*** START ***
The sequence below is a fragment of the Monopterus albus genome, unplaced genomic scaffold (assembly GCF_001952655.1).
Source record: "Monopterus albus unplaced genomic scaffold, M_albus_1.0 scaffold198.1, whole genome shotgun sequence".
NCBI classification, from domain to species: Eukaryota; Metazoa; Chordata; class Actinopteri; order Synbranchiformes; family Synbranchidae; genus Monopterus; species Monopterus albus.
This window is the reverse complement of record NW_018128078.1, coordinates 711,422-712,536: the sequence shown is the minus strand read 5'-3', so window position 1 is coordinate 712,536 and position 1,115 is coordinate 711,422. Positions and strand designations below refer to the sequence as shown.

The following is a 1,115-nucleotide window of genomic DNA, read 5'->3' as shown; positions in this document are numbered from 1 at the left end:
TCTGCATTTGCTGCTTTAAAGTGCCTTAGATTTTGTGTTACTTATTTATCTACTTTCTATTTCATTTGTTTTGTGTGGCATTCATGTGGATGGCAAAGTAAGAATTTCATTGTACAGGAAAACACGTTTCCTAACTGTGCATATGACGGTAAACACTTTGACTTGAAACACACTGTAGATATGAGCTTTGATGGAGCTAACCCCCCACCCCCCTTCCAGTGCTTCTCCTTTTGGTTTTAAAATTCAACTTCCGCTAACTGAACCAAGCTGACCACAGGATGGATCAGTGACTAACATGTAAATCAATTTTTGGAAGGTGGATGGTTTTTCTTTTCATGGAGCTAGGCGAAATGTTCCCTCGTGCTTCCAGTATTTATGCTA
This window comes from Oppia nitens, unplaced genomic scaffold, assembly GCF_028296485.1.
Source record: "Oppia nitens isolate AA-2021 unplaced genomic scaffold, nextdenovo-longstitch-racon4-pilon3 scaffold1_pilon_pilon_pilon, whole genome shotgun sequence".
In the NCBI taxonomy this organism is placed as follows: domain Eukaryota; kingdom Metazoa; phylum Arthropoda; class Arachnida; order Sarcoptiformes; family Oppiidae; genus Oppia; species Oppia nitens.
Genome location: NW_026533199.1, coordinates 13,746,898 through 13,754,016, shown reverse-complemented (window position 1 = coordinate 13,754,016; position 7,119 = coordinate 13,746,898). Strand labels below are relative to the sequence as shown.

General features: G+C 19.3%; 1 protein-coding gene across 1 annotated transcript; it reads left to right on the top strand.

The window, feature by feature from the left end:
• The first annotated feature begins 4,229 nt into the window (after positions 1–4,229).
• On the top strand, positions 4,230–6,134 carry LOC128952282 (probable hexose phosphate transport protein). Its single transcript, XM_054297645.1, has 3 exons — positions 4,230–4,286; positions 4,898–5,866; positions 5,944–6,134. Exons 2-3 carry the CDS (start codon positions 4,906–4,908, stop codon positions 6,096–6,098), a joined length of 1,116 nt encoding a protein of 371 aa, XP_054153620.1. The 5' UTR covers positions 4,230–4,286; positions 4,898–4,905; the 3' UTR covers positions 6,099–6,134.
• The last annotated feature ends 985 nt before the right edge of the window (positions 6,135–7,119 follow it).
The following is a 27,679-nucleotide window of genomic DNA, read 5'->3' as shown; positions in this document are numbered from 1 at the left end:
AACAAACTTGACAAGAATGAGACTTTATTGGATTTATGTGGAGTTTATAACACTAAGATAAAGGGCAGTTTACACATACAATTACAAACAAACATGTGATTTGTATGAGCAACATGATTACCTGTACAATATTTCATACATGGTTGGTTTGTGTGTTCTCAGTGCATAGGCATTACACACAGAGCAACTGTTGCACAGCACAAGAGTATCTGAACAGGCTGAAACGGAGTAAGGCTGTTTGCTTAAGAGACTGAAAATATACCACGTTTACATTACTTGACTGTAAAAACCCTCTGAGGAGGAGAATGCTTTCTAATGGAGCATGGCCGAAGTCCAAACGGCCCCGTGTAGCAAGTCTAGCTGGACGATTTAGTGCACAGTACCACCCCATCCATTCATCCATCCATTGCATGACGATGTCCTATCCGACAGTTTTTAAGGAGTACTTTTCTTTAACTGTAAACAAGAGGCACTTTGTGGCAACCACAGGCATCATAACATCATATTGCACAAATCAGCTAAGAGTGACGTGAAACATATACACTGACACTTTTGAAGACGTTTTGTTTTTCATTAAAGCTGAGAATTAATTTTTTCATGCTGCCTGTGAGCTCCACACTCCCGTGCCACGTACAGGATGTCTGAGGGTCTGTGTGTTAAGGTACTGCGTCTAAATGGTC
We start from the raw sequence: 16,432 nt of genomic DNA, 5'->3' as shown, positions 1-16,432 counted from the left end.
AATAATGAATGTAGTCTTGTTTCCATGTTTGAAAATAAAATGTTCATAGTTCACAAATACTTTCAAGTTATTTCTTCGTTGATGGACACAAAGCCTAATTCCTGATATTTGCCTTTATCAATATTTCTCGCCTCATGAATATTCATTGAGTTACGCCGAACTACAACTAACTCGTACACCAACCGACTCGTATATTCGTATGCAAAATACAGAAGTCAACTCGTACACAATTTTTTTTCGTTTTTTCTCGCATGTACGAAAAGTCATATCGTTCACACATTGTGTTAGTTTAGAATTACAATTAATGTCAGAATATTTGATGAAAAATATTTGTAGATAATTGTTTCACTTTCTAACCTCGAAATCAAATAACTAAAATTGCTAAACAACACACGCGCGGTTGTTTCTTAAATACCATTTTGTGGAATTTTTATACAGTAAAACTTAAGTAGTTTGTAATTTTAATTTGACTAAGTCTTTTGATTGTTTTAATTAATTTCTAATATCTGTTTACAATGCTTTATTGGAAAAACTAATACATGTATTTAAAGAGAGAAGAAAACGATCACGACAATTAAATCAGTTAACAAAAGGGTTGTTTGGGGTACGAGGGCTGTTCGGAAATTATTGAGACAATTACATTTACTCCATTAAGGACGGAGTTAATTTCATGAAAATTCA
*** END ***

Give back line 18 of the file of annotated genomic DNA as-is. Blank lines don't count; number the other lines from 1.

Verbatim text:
We start from the raw sequence: 16,432 nt of genomic DNA, 5'->3' as shown, positions 1-16,432 counted from the left end.